(b) For any changes requiring prior approval in accordance with Regulation (EC) No 216/2008 and its Implementing Rules, the operator shall apply for and obtain an approval issued by the competent authority. The application shall be submitted before any such change takes place, in order to enable the competent authority to determine continued compliance with Regulation (EC) No 216/2008 and its Implementing Rules and to amend, if necessary, the operator certificate and related terms of approval attached to it.

The operator shall provide the competent authority with any relevant documentation.

The change shall only be implemented upon receipt of formal approval by the competent authority in accordance with ARO.GEN.330.

The operator shall operate under the conditions prescribed by the competent authority during such changes, as applicable.

(c) All changes not requiring prior approval shall be managed and notified to the competent authority as defined in the procedure approved by the competent authority in accordance with ARO.GEN.310(c).

AMC1 ORO.GEN.130 Changes related to an AOC holder

ED Decision 2019/019/R

APPLICATION TIME FRAMES

(a) The application for the amendment of an air operator certificate (AOC) should be submitted at least 30 days before the date of the intended changes.

(b) In the case of a planned change of a nominated person in accordance with ORO.GEN.210(b) or of a safety manager as defined under AMC1 ORO.GEN.200(a)(1), the operator should inform the competent authority at least 20 days before the date of the proposed change.

(c) Unforeseen changes should be notified at the earliest opportunity, in order to enable the competent authority to determine continued compliance with the applicable requirements and to amend, if necessary, the AOC and related terms of approval.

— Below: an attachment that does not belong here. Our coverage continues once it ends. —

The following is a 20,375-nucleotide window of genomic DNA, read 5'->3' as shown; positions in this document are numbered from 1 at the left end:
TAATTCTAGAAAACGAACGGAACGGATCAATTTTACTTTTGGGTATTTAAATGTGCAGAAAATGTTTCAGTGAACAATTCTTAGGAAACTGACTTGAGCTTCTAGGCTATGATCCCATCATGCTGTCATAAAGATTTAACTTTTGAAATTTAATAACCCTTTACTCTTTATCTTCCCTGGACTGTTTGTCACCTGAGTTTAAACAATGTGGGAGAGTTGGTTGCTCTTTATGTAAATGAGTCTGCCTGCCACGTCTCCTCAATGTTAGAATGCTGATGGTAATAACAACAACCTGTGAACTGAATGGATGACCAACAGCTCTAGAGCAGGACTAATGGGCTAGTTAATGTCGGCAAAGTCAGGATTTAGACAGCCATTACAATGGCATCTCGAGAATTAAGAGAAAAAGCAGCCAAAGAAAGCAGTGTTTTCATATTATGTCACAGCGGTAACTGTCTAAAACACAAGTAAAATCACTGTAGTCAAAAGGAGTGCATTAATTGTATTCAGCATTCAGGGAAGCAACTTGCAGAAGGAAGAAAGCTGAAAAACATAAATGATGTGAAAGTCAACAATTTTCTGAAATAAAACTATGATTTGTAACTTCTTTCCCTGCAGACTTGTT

GM1 ORO.GEN.130(a) Changes related to an AOC holder

ED Decision 2017/007/R

GENERAL

(a) Typical examples of changes that may affect the AOC or the operations specifications or the operator’s management system, as required in ORO.GEN.200(a)(1) and (a)(2), are listed below:

(1) the name of the operator;

(2) a change of legal entity;

(3) the operator’s principal place of business;

(4) the operator’s scope of activities;

(5) additional locations of the operator;

(6) the accountable manager referred to in ORO.GEN.210(a);

(7) reporting lines between the accountable manager and the nominated person;

(8) the operator’s documentation, as required by this Annex, safety policy and procedures;

(9) the facilities.

(b) Prior approval by the competent authority is required for any changes to the operator’s procedure describing how changes not requiring prior approval will be managed and notified to the competent authority.

(c) Changes requiring prior approval may only be implemented upon receipt of formal approval by the competent authority.

CHANGE OF NAME

A change of name requires the operator to submit a new application as a matter of urgency.

Where this is the only change to report, the new application can be accompanied by a copy of the documentation previously submitted to the competent authority under the previous name, as a means of demonstrating how the operator complies with the applicable requirements.

MANAGEMENT OF CHANGES REQUIRING PRIOR APPROVAL

For changes requiring prior approval, the operators should conduct a safety risk assessment and provide it to the competent authority upon request.

CHANGES REQUIRING PRIOR APPROVAL

The following list is a non-exhaustive checklist of items that require prior approval from the competent authority as specified in the applicable Implementing Rules:

[applicable until 29 October 2022 — ED Decision 2022/005/R]

The following GM is a non-exhaustive checklist of items that require prior approval by the competent authority as specified in the applicable Implementing Rules:

[applicable from 30 October 2022 — ED Decision 2022/005/R]

(a) alternative means of compliance;

(b) procedures regarding items to be notified to the competent authority;

(c) cabin crew:

(1) conduct of the training, examination and checking required by Annex V (Part-CC) to Commission Regulation (EU) No 1178/201148 Commission Regulation (EU) No 1178/2011 of 3 November 2011 laying down technical requirements and administrative procedures related to civil aviation aircrew pursuant to Regulation (EC) No 216/2008 of the European Parliament and of the Council (OJ L 311, 25.11.2011, p. 1). and issue of cabin crew attestations;

(2) procedures for cabin crew to operate on four aircraft types;

(3) training programmes, including syllabi;

(d) leasing agreements;

(e) procedure for the use of aircraft included in an AOC by other operators for NCC, NCO and specialised operations, as required by ORO.GEN.310;

(f) specific approvals in accordance with Annex V (Part-SPA);

(g) dangerous goods training programmes;

(h) flight crew: